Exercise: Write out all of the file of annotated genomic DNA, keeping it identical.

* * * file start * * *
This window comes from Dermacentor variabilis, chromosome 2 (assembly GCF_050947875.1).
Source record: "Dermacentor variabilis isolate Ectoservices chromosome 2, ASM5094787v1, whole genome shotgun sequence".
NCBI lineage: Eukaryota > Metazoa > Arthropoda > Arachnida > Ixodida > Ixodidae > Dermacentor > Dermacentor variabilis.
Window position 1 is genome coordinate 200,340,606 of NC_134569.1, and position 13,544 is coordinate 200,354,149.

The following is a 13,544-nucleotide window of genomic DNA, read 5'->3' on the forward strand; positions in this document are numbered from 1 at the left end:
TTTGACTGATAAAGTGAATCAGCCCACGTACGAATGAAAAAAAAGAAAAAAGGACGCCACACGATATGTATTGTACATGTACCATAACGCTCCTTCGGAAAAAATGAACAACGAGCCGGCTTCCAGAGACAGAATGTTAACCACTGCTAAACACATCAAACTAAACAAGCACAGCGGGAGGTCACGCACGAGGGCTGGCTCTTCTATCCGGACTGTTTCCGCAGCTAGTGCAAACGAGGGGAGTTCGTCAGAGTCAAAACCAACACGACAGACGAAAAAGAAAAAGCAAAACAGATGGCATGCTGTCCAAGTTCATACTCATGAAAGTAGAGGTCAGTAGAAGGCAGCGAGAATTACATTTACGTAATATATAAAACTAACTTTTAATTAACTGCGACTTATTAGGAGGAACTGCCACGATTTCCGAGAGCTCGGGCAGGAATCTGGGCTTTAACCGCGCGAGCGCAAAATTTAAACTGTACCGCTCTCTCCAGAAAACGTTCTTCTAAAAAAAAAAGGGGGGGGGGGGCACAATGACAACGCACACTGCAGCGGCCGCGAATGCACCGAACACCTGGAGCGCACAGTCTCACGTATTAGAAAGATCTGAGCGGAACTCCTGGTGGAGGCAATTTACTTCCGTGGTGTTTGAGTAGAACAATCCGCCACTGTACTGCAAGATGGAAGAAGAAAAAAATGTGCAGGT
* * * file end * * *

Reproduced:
This window comes from Dermacentor variabilis, chromosome 2 (assembly GCF_050947875.1).
Source record: "Dermacentor variabilis isolate Ectoservices chromosome 2, ASM5094787v1, whole genome shotgun sequence".
NCBI lineage: Eukaryota > Metazoa > Arthropoda > Arachnida > Ixodida > Ixodidae > Dermacentor > Dermacentor variabilis.
Window position 1 is genome coordinate 200,340,606 of NC_134569.1, and position 13,544 is coordinate 200,354,149.

The following is a 13,544-nucleotide window of genomic DNA, read 5'->3' on the forward strand; positions in this document are numbered from 1 at the left end:
TTTGACTGATAAAGTGAATCAGCCCACGTACGAATGAAAAAAAAGAAAAAAGGACGCCACACGATATGTATTGTACATGTACCATAACGCTCCTTCGGAAAAAATGAACAACGAGCCGGCTTCCAGAGACAGAATGTTAACCACTGCTAAACACATCAAACTAAACAAGCACAGCGGGAGGTCACGCACGAGGGCTGGCTCTTCTATCCGGACTGTTTCCGCAGCTAGTGCAAACGAGGGGAGTTCGTCAGAGTCAAAACCAACACGACAGACGAAAAAGAAAAAGCAAAACAGATGGCATGCTGTCCAAGTTCATACTCATGAAAGTAGAGGTCAGTAGAAGGCAGCGAGAATTACATTTACGTAATATATAAAACTAACTTTTAATTAACTGCGACTTATTAGGAGGAACTGCCACGATTTCCGAGAGCTCGGGCAGGAATCTGGGCTTTAACCGCGCGAGCGCAAAATTTAAACTGTACCGCTCTCTCCAGAAAACGTTCTTCTAAAAAAAAAAGGGGGGGGGGGGCACAATGACAACGCACACTGCAGCGGCCGCGAATGCACCGAACACCTGGAGCGCACAGTCTCACGTATTAGAAAGATCTGAGCGGAACTCCTGGTGGAGGCAATTTACTTCCGTGGTGTTTGAGTAGAACAATCCGCCACTGTACTGCAAGATGGAAGAAGAAAAAAATGTGCAGGT